Dr Andrew Foxall is Director of the Russia Studies Centre at The Henry Jackson Society, a London-based international affairs and security think-tank.
It was all going so well for Vladimir Putin. At the beginning of July, the Russian President was in the driver’s seat. The European Union was divided over whether to impose tougher economic sanctions against Moscow, and the United States was frustrated to find it self leading the Western response to an issue it firmly believed was Europe’s to deal with. In Ukraine, pro-Russian separatists occupied strongholds in the Donbass and vast swathes of the east.
What a difference a month makes. The downing on 17 July– almost certainly by pro-Russian separatists – of flight MH17 changed the international calculus and wrecked over a decade of Kremlin diplomacy in which Russia prevented the West from building a united front by playing divide-and-rule within Europe. That atrocity, which killed 298 innocent people including 10 Britons, led to the West’s “stage three” financial and military sanctions, for which David Cameron was one of Europe’s main cheerleaders.
As recently as March, Britain had been opposed to imposing economic sanctions against Russia. That month, a civil servant was photographed arriving at Downing Street with a crucial document under his arm. It recommended that Britain should “not support, for now, trade sanctions” or “close London’s financial centre to Russians”. But the UK began to talk a good game shortly afterwards – William Hague called in April for “far-reaching economic, trade and financial sanctions” – but, for all the talk, the UK’s position remained unchanged.
Much has been made about the “stage three” sanctions in the UK – politicians and pundits alike have debated their impact on the City of London and London-based oligarchs. Whether or not the sanctions bring any meaningful change in Putin’s behaviour, they will almost certainly lead to a re-alignment of the UK’s relations with Russia, and Whitehall is no doubt already making contingency plans.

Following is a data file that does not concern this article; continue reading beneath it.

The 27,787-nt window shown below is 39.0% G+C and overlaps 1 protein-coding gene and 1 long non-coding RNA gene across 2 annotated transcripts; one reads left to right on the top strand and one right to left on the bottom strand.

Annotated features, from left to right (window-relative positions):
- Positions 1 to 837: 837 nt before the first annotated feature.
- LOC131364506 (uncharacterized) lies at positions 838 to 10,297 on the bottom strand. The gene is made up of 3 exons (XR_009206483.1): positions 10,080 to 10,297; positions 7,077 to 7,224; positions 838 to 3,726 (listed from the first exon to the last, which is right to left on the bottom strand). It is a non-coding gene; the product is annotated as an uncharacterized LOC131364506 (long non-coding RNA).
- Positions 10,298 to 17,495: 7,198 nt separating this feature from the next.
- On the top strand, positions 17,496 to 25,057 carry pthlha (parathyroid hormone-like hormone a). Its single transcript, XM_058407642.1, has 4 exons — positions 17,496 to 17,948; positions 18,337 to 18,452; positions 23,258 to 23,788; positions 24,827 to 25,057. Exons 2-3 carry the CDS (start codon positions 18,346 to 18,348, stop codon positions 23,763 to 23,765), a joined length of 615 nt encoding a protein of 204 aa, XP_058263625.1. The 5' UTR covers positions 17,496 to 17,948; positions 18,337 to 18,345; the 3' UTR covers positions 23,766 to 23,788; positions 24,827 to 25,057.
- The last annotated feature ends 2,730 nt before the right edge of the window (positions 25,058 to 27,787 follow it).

Less well-publicised, however, are two other recent developments with equally significant ramifications for London’s relations with Moscow.
First, Theresa May announced an inquiry last month into the 2006 death in London of Alexander Litvinenko, the former Russian spy. At the time, Litvinenko’s murder – almost certainly on the orders of the Russian intelligence services – prompted the near-cessation of British-Russian ties, particularly after Moscow rejected British requests for the prime suspect to be tried in the UK. Although economic relations have improved since, the political relationship never recovered.
Second, an international arbitration court in the Hague has found that Russian officials had manipulated the country’s legal system to bankrupt Yukos, the now-defunct oil producer, and jail its boss, Mikhail Khodorkovsky, a decade ago. The court found that Russia’s actions were politically-motivated and ordered the Russian state to pay $50bn in damages – equal to 2.5 percent of Russia’s total annual economic output – to a group of Yukos shareholders based in Gibraltar. Should Russia refuse to pay, the shareholders will likely pursue Russian assets through British courts.
The murder of Litvinenko and forced nationalisation of Yukos – the chief beneficiary of the company’s collapse was Rosneft, the state-owned oil company – have become defining symbols for many in the West of the brutality of Putin’s Russia.
It may be a coincidence, but after years of delay – the Hague had been considering the Yukos case since 2005, and the UK government had long resisted calls for a public inquiry – these two decisions signal the end of Europe’s attempts to consider its Russia problem in isolation. They also provide ammunition for Putin’s critics. The Litvinenko inquiry, in particular, will seek to establish responsibility for the spy’s death, including whether the Russian state was involved.
Putin will no doubt see the two decisions as further evidence that he is being boxed in by a ‘hostile’ and ‘predatory’ West, and it is in his paranoid moments that the Russian strong man is most dangerous. It is essential, therefore, to engage with Putin diplomatically so as to offer him a way out of the Ukraine crisis – a crisis he in large part created. Such a move would involve an uncomfortable compromise for Western leaders – Kiev may have to adopt Russian alongside Ukrainian as a state language, or Ukraine may have to decentralise power to the regions (something President Petro Poroshenko has suggested he is willing to do). Ultimately, Putin will need to be able to tout his folly to Russians as a ‘victory’.
Whatever becomes of Ukraine, the Litvinenko decision and the likely use of British courts in the Yukos case will roll back most of the progress achieved by successive governments in rebuilding the political aspects of the UK-Russia relationship. But they also suggest that Number 10 may now be ready to pursue a properly calibrated relationship with the Kremlin – one that is based not on secrecy and brute force, but on the rule of law and human rights.